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[Cancelled] From Page to Stage: Richard Strauss and Hugo Von Hofmannsthal with Arizona Opera

Date(s): Monday, March 30, 2020, 7:30 p.m.
Recital Hall, 5th Floor, Music Building East, Arizona State University, 50 Gammage Parkway, Tempe, AZ 85281
Discussion, Panel
Genre and Form(s): 
Cost: Free

About this Event

In order to prioritize the health of our community, this event has been cancelled due to concerns around the potential spread of COVID-19. We are currently working to reschedule events for future dates where possible. If you have any questions, please reach out to the Piper Center at 480.965.6018 or For more information about our response to COVID-19, read the Piper Center's statement at or visit ASU's official website at

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There is much to be said about the relationship between composer Richard Strauss and his favorite librettist, Hugo von Hofmannsthal, the creators of Arizona Opera’s final production of the 19/20 season, Ariadne auf Naxos. Referencing Composers of the Nazi Era and A Working Friendship, Musicologist Sabine Feisst leads a compelling discussion on the numerous collaborations between the pair, despite surrounding conflicts during the rise of Nazi Germany. The discussion will be followed by a reception with light refreshments.

This event is presented in partnership with the ASU Center for Jewish Studies, School of Music, Virginia G. Piper Center for Creative Writing, and Arizona Opera.

About the Books

A Working Friendship: The Correspondence between Richard Straus and Hugo Von Hofmannsthal: The relationship between Richard Strauss and Hugo von Hofmannsthal was not always smooth sailing, but endured to produce nine works, including Ariadne auf Naxos. Read the actual letters from one of opera’s most enduring creative duos, with an introduction from the late Edward Charles Sackville-West, a British music critic and member of the board of the Royal Opera House.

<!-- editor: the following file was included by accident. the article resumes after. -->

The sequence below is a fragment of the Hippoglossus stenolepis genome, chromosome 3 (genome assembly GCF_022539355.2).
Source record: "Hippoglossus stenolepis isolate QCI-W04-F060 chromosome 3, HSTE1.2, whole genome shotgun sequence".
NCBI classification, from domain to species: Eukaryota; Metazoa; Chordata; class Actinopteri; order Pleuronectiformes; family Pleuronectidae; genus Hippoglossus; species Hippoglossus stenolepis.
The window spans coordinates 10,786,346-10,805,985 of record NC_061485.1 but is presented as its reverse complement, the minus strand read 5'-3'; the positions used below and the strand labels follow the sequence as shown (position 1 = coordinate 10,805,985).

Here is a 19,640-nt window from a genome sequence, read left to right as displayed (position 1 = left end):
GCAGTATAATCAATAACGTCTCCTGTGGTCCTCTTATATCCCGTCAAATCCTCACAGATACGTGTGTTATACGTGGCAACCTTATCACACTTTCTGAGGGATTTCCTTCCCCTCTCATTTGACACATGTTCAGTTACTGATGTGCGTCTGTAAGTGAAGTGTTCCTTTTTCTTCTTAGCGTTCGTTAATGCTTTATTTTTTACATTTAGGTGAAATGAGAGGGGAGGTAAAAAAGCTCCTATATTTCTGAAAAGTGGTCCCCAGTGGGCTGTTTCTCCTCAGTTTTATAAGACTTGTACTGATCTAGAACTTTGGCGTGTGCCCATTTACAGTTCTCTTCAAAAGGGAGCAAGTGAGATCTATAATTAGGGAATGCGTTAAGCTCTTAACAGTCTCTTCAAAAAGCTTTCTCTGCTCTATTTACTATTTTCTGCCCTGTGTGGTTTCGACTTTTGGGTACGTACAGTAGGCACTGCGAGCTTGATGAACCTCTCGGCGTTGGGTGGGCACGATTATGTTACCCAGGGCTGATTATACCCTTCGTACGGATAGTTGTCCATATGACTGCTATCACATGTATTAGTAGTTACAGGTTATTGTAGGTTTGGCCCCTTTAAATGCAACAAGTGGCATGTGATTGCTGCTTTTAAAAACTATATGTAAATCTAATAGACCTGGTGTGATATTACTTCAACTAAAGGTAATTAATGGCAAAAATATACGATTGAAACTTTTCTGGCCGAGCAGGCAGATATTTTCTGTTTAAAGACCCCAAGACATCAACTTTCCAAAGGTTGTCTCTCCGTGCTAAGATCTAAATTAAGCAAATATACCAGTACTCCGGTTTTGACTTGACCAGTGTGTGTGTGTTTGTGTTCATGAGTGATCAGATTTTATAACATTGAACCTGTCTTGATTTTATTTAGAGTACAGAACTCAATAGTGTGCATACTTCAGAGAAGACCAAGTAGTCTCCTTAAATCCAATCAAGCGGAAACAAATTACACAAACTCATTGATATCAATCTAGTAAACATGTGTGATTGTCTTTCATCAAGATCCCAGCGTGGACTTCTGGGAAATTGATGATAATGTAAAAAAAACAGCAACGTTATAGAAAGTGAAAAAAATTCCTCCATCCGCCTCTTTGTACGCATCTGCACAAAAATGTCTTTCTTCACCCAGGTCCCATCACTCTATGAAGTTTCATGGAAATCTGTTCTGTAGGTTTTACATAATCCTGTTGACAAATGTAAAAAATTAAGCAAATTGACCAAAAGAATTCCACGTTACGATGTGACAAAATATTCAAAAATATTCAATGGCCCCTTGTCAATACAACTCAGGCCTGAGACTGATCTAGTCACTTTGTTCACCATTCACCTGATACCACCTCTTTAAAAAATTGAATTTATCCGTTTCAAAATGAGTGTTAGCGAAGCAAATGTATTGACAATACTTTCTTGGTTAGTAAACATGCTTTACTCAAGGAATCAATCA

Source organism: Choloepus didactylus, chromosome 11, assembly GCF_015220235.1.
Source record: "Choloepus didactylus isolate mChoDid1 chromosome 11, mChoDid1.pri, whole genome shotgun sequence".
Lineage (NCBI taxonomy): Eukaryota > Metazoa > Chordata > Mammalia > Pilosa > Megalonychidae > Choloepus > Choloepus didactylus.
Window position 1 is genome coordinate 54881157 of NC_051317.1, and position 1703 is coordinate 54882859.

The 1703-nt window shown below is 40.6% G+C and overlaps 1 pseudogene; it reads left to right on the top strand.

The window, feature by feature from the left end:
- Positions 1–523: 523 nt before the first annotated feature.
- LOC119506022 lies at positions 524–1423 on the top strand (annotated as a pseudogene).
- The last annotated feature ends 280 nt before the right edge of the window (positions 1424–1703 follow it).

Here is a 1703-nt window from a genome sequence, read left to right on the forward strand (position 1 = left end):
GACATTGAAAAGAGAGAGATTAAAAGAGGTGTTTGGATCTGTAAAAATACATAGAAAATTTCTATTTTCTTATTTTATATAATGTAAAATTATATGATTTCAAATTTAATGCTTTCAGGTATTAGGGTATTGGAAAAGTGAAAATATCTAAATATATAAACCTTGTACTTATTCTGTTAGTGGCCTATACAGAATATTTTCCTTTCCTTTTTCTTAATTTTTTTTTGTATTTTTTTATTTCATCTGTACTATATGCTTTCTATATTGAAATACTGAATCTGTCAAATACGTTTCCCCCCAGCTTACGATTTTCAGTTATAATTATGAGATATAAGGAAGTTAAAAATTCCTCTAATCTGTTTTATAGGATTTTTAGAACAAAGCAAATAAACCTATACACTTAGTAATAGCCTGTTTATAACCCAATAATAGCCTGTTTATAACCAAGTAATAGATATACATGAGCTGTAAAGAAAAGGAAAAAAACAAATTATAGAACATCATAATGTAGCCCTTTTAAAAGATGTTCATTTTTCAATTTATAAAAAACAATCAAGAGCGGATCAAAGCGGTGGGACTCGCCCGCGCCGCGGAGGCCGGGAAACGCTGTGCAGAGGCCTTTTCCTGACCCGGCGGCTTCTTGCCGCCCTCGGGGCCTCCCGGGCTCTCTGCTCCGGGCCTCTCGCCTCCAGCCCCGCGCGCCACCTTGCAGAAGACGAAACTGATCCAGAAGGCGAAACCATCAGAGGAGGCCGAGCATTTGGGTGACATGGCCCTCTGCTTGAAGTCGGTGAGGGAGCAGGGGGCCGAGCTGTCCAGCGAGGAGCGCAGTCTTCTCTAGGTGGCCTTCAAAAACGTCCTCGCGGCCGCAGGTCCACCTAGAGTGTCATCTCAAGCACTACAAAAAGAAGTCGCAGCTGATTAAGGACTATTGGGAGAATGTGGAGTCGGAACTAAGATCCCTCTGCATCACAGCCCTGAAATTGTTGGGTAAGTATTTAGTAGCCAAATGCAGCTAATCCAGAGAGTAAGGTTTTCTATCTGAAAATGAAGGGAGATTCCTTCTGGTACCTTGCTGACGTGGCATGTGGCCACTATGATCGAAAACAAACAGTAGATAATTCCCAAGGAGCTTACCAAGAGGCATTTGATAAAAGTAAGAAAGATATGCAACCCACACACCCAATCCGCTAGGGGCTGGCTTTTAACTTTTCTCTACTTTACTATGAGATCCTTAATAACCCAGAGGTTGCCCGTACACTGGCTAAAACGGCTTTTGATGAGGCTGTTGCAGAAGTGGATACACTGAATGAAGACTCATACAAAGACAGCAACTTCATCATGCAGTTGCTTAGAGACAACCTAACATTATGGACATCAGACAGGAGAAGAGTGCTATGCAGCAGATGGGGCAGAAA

Composers of the Nazi Era: Eight Portraits: How does creativity thrive in the face of fascism? How can a highly artistic individual function professionally in so threatening a climate? Historian Michael H. Kater provides a detailed study of the often interrelated careers of eight prominent German composers who lived and worked amid the dictatorship of the Third Reich, or were driven into exile by it: Werner Egk, Paul Hindemith, Kurt Weill, Karl Amadeus Hartmann, Carl Orff, Hans Pfitzner, Arnold Schoenberg, and Richard Strauss.

Kater weighs issues of accommodation and resistance to ask whether these artists corrupted themselves in the service of a criminal regime--and if so, whether this may be discerned from their music. After chapters discussing the circumstances of each composer individually, Kater concludes with an analysis of the composers' different responses to the Nazi regime and an overview of the sociopolitical background against which they functioned. The final chapter also extends the discussion beyond the end of World War II to examine how the composers reacted to the new and fragile democracy in Germany.

To learn more, visit Arizona Opera's website at

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